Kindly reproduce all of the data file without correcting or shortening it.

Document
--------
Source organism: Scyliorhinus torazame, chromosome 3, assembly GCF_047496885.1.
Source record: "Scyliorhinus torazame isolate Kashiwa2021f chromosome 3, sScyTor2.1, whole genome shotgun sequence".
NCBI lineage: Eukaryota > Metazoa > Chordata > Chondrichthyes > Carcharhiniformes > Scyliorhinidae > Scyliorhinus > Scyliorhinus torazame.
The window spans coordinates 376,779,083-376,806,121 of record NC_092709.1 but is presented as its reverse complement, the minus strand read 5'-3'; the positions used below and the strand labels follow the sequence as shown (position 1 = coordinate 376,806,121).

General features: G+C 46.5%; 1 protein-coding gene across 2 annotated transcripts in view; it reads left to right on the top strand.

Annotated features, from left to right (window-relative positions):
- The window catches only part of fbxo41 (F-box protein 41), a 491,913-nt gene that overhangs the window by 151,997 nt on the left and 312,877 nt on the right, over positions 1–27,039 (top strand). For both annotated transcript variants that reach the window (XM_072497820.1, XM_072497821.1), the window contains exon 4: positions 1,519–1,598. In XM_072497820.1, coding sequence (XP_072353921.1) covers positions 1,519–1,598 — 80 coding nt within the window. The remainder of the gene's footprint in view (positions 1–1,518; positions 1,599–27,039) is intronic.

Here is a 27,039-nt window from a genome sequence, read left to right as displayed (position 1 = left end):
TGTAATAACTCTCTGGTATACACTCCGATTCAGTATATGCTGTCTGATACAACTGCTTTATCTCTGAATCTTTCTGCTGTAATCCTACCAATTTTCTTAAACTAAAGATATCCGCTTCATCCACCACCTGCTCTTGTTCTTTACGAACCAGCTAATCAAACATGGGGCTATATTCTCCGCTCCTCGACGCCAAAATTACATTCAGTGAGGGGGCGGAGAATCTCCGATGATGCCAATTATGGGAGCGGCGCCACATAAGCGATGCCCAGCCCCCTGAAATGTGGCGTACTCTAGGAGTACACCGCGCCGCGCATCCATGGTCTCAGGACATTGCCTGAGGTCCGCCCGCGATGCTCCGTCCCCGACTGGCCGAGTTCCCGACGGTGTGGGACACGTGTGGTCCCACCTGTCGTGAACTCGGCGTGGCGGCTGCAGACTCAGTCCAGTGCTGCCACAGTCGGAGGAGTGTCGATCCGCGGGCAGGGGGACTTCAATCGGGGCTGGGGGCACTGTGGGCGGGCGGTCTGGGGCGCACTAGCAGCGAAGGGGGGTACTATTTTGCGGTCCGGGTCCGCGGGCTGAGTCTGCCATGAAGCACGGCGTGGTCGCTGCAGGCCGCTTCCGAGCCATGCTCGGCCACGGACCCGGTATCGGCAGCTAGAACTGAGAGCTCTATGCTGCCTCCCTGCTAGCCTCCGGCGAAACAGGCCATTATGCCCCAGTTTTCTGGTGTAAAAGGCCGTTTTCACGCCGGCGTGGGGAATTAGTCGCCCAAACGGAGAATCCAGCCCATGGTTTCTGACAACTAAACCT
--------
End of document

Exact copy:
Source organism: Scyliorhinus torazame, chromosome 3, assembly GCF_047496885.1.
Source record: "Scyliorhinus torazame isolate Kashiwa2021f chromosome 3, sScyTor2.1, whole genome shotgun sequence".
NCBI lineage: Eukaryota > Metazoa > Chordata > Chondrichthyes > Carcharhiniformes > Scyliorhinidae > Scyliorhinus > Scyliorhinus torazame.
The window spans coordinates 376,779,083-376,806,121 of record NC_092709.1 but is presented as its reverse complement, the minus strand read 5'-3'; the positions used below and the strand labels follow the sequence as shown (position 1 = coordinate 376,806,121).

General features: G+C 46.5%; 1 protein-coding gene across 2 annotated transcripts in view; it reads left to right on the top strand.

Annotated features, from left to right (window-relative positions):
- The window catches only part of fbxo41 (F-box protein 41), a 491,913-nt gene that overhangs the window by 151,997 nt on the left and 312,877 nt on the right, over positions 1–27,039 (top strand). For both annotated transcript variants that reach the window (XM_072497820.1, XM_072497821.1), the window contains exon 4: positions 1,519–1,598. In XM_072497820.1, coding sequence (XP_072353921.1) covers positions 1,519–1,598 — 80 coding nt within the window. The remainder of the gene's footprint in view (positions 1–1,518; positions 1,599–27,039) is intronic.

Here is a 27,039-nt window from a genome sequence, read left to right as displayed (position 1 = left end):
TGTAATAACTCTCTGGTATACACTCCGATTCAGTATATGCTGTCTGATACAACTGCTTTATCTCTGAATCTTTCTGCTGTAATCCTACCAATTTTCTTAAACTAAAGATATCCGCTTCATCCACCACCTGCTCTTGTTCTTTACGAACCAGCTAATCAAACATGGGGCTATATTCTCCGCTCCTCGACGCCAAAATTACATTCAGTGAGGGGGCGGAGAATCTCCGATGATGCCAATTATGGGAGCGGCGCCACATAAGCGATGCCCAGCCCCCTGAAATGTGGCGTACTCTAGGAGTACACCGCGCCGCGCATCCATGGTCTCAGGACATTGCCTGAGGTCCGCCCGCGATGCTCCGTCCCCGACTGGCCGAGTTCCCGACGGTGTGGGACACGTGTGGTCCCACCTGTCGTGAACTCGGCGTGGCGGCTGCAGACTCAGTCCAGTGCTGCCACAGTCGGAGGAGTGTCGATCCGCGGGCAGGGGGACTTCAATCGGGGCTGGGGGCACTGTGGGCGGGCGGTCTGGGGCGCACTAGCAGCGAAGGGGGGTACTATTTTGCGGTCCGGGTCCGCGGGCTGAGTCTGCCATGAAGCACGGCGTGGTCGCTGCAGGCCGCTTCCGAGCCATGCTCGGCCACGGACCCGGTATCGGCAGCTAGAACTGAGAGCTCTATGCTGCCTCCCTGCTAGCCTCCGGCGAAACAGGCCATTATGCCCCAGTTTTCTGGTGTAAAAGGCCGTTTTCACGCCGGCGTGGGGAATTAGTCGCCCAAACGGAGAATCCAGCCCATGGTTTCTGACAACTAAACCT